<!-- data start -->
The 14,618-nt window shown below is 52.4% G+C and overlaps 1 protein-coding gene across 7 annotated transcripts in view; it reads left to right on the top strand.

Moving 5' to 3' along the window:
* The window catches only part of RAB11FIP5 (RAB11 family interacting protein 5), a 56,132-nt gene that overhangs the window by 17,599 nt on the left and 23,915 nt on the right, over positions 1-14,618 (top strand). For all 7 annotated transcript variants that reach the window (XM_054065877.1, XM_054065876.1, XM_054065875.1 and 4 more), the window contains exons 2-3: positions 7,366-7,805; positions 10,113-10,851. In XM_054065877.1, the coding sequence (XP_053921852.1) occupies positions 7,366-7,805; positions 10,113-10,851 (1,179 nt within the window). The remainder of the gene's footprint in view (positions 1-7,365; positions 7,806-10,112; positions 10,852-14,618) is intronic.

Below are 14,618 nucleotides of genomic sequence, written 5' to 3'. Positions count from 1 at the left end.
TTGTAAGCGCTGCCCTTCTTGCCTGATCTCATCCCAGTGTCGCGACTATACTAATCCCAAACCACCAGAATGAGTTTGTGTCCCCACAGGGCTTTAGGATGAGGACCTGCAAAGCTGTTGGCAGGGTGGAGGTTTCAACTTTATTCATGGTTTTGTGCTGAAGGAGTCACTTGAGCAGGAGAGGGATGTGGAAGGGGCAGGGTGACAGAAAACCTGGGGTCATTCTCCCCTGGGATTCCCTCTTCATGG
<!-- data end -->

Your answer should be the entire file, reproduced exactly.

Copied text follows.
The 14,618-nt window shown below is 52.4% G+C and overlaps 1 protein-coding gene across 7 annotated transcripts in view; it reads left to right on the top strand.

Moving 5' to 3' along the window:
* The window catches only part of RAB11FIP5 (RAB11 family interacting protein 5), a 56,132-nt gene that overhangs the window by 17,599 nt on the left and 23,915 nt on the right, over positions 1-14,618 (top strand). For all 7 annotated transcript variants that reach the window (XM_054065877.1, XM_054065876.1, XM_054065875.1 and 4 more), the window contains exons 2-3: positions 7,366-7,805; positions 10,113-10,851. In XM_054065877.1, the coding sequence (XP_053921852.1) occupies positions 7,366-7,805; positions 10,113-10,851 (1,179 nt within the window). The remainder of the gene's footprint in view (positions 1-7,365; positions 7,806-10,112; positions 10,852-14,618) is intronic.

Below are 14,618 nucleotides of genomic sequence, written 5' to 3'. Positions count from 1 at the left end.
TTGTAAGCGCTGCCCTTCTTGCCTGATCTCATCCCAGTGTCGCGACTATACTAATCCCAAACCACCAGAATGAGTTTGTGTCCCCACAGGGCTTTAGGATGAGGACCTGCAAAGCTGTTGGCAGGGTGGAGGTTTCAACTTTATTCATGGTTTTGTGCTGAAGGAGTCACTTGAGCAGGAGAGGGATGTGGAAGGGGCAGGGTGACAGAAAACCTGGGGTCATTCTCCCCTGGGATTCCCTCTTCATGG